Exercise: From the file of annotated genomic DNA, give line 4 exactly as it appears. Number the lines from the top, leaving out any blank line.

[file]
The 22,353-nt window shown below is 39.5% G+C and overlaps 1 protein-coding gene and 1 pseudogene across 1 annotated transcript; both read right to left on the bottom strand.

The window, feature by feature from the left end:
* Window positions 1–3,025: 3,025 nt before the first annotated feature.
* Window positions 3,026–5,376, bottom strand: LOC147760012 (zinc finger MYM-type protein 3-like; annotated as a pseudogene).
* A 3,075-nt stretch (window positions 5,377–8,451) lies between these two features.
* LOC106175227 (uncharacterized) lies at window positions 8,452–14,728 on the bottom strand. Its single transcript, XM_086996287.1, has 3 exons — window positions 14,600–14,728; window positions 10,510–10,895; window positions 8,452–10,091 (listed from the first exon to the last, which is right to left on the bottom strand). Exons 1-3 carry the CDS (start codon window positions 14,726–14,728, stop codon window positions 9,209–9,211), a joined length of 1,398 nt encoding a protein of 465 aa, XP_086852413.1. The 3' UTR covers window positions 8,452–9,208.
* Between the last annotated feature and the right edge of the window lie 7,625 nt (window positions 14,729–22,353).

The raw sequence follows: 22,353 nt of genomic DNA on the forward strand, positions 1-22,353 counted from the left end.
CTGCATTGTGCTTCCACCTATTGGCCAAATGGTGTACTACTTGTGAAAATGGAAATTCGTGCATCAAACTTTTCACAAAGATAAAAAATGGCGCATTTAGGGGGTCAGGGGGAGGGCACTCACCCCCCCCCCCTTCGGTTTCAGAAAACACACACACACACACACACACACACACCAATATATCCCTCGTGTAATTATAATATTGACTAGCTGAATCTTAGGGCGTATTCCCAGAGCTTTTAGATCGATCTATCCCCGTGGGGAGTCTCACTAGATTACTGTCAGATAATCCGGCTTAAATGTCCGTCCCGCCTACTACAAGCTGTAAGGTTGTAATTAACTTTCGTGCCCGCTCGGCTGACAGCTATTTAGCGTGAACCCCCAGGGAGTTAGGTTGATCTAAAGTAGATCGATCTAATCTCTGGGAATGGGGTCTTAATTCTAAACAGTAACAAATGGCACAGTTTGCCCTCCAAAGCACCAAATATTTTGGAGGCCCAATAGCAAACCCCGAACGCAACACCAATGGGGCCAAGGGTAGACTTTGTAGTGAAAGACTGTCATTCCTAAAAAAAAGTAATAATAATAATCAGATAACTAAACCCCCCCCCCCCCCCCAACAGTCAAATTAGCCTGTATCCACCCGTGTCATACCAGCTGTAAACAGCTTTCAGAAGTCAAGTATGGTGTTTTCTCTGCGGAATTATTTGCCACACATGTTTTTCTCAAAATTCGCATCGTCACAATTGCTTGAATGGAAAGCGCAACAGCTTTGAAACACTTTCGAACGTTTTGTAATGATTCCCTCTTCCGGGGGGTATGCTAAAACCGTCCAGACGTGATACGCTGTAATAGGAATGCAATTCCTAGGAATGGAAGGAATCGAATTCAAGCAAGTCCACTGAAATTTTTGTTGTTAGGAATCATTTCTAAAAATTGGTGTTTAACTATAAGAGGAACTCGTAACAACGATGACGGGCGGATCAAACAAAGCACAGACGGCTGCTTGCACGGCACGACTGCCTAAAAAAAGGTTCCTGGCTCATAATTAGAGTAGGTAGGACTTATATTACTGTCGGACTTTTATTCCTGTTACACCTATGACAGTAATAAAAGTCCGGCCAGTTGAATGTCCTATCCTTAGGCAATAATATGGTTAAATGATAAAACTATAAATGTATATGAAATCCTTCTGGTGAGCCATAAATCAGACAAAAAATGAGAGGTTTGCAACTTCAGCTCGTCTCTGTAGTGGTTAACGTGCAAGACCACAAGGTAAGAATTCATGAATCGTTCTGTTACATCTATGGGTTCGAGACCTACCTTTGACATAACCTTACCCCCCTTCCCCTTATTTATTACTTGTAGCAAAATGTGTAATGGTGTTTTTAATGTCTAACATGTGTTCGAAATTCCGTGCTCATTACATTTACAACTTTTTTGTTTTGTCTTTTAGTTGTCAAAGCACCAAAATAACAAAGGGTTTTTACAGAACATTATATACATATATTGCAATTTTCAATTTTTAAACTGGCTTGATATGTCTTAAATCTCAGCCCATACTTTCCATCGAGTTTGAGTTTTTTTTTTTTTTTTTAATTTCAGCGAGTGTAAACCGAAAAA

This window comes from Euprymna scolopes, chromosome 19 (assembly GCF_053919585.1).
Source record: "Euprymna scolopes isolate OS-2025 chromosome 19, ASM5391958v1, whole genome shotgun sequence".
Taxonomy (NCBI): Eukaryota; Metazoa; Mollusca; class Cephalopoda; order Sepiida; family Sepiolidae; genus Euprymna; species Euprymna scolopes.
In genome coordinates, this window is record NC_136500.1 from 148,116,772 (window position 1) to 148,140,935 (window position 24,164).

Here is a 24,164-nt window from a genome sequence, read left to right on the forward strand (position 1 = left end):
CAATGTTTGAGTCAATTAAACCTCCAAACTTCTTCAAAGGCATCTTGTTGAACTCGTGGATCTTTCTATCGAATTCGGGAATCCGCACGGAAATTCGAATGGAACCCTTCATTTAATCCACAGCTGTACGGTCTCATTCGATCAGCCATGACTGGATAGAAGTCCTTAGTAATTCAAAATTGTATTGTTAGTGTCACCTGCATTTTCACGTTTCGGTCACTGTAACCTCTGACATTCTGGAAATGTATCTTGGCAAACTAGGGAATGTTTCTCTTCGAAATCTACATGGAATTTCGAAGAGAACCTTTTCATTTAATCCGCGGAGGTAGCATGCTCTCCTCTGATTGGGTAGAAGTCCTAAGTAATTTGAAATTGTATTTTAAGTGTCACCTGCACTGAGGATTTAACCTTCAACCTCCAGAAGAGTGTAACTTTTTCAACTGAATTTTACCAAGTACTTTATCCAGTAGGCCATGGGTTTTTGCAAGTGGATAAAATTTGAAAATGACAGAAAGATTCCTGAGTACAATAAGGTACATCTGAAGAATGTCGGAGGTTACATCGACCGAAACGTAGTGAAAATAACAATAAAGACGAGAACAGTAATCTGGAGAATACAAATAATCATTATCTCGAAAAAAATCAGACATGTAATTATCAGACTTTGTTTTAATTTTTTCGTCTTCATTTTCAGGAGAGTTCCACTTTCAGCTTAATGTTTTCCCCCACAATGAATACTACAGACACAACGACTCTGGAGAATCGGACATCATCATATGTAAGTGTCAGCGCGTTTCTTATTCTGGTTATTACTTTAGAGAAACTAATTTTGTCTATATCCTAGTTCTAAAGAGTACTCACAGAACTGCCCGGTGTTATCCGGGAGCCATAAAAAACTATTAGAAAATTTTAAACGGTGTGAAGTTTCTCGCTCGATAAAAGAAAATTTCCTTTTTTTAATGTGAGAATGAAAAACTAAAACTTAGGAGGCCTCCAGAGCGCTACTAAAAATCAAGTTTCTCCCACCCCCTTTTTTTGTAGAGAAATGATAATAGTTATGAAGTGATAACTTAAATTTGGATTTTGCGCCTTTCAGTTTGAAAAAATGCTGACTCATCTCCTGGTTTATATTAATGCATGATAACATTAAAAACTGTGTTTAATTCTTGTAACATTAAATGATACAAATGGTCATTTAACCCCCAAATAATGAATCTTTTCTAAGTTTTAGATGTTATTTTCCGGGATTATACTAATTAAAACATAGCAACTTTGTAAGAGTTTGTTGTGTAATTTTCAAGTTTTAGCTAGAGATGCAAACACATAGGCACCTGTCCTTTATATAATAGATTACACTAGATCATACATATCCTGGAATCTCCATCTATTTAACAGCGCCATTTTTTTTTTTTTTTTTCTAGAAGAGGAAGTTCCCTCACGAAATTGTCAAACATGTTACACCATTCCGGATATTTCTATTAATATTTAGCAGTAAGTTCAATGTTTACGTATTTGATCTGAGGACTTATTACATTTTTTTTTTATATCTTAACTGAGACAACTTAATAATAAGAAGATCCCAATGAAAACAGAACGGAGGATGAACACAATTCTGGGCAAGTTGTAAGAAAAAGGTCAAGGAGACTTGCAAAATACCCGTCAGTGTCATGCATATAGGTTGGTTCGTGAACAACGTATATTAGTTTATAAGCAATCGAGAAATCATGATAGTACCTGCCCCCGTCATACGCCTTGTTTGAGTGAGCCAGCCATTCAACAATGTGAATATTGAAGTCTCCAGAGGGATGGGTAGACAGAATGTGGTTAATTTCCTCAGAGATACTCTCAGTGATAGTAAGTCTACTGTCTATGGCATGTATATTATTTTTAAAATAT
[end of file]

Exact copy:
* Window positions 3,026–5,376, bottom strand: LOC147760012 (zinc finger MYM-type protein 3-like; annotated as a pseudogene).